A census data was conducted by the researchers at Brown University which found that income is not the only driving factor in the separation of races or ethnic groups in U.S. cities. Minority groups at every income level live in poorer neighborhoods than do whites with comparable incomes. White people have the advantage or better chances of living in better neighborhoods than people from other races. The study also shows that there are fewer resources for those in minority neighborhoods (Goyette and Scheller n.p.). Another study done in the state of Arizona shows during the years of 2006 to 2007, the state highway patrol was more likely to stop African Americans and Hispanic drivers than white drivers on all the highways that were studied. Native Americans and people of Middle Eastern descent were more likely to be stopped on most of all the highways studied. The highway patrol was 3.5 times more likely to search a Native American than a white individual, and 2.5 times more likely to search a stopped African American or Hispanic driver (The Leadership Conference on Civil and Human Rights n.p.).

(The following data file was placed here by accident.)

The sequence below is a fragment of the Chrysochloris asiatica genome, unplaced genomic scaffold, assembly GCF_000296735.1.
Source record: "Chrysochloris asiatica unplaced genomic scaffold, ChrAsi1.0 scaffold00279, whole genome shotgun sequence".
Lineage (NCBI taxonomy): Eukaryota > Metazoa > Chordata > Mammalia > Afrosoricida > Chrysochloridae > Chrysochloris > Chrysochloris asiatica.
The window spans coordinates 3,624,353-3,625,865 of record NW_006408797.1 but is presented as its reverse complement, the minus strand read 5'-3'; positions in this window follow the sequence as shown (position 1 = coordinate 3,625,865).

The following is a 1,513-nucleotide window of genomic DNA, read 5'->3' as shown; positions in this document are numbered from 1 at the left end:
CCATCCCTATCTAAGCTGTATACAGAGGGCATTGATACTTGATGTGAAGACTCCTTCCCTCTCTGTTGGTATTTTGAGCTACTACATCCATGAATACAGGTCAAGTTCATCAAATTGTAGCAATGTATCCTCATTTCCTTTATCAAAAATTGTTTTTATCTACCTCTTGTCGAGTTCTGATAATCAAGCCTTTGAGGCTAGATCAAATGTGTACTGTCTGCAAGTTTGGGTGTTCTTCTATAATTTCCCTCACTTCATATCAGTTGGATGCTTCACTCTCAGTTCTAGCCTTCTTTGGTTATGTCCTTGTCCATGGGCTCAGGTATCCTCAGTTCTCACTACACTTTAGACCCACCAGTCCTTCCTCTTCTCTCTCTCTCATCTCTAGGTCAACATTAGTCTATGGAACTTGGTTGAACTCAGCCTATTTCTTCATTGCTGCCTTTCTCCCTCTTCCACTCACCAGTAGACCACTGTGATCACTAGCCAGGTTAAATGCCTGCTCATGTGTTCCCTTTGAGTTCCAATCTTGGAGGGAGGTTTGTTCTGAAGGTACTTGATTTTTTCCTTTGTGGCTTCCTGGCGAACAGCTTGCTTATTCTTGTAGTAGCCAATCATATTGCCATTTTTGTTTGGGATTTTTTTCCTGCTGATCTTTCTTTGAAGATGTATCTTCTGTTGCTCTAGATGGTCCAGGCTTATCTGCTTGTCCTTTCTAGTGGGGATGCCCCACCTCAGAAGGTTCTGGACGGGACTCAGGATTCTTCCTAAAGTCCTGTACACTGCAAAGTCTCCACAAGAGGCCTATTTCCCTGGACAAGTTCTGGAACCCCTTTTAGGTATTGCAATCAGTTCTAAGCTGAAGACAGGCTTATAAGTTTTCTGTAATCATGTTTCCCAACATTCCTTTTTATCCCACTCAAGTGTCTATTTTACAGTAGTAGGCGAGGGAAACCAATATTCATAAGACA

The Injustice at Every Turn survey revealed that twenty-five percent of transgender recipients reported losing a job because they did not conform to gender norms. A staggering ninety percent said they faced some forms of transgender-based discrimination. In 2008, a survey by the Injustice at Every Turn also showed that the amount of unemployed transgender respondent was two times the rate of the entire population used and they were more likely to get a wage of less than ten thousand dollars compared to the rest of the population in the survey conducted (Paquette n.p.). The Equal Employment Opportunity Commission (EEOC) fielded 16,008 charges of age discrimination in 2000 and 23,264 in 2010, which was more than forty-five percent increase. The EEOC helped obtain settlements of $45.2 million in 2000 and $93.6 million in 2010, which was more than a hundred percent increase. Numbers of legation trended in the same ways and resulted in far greater costs to business, both in fees and damages paid (Smith Moore Leatherwood n.p.).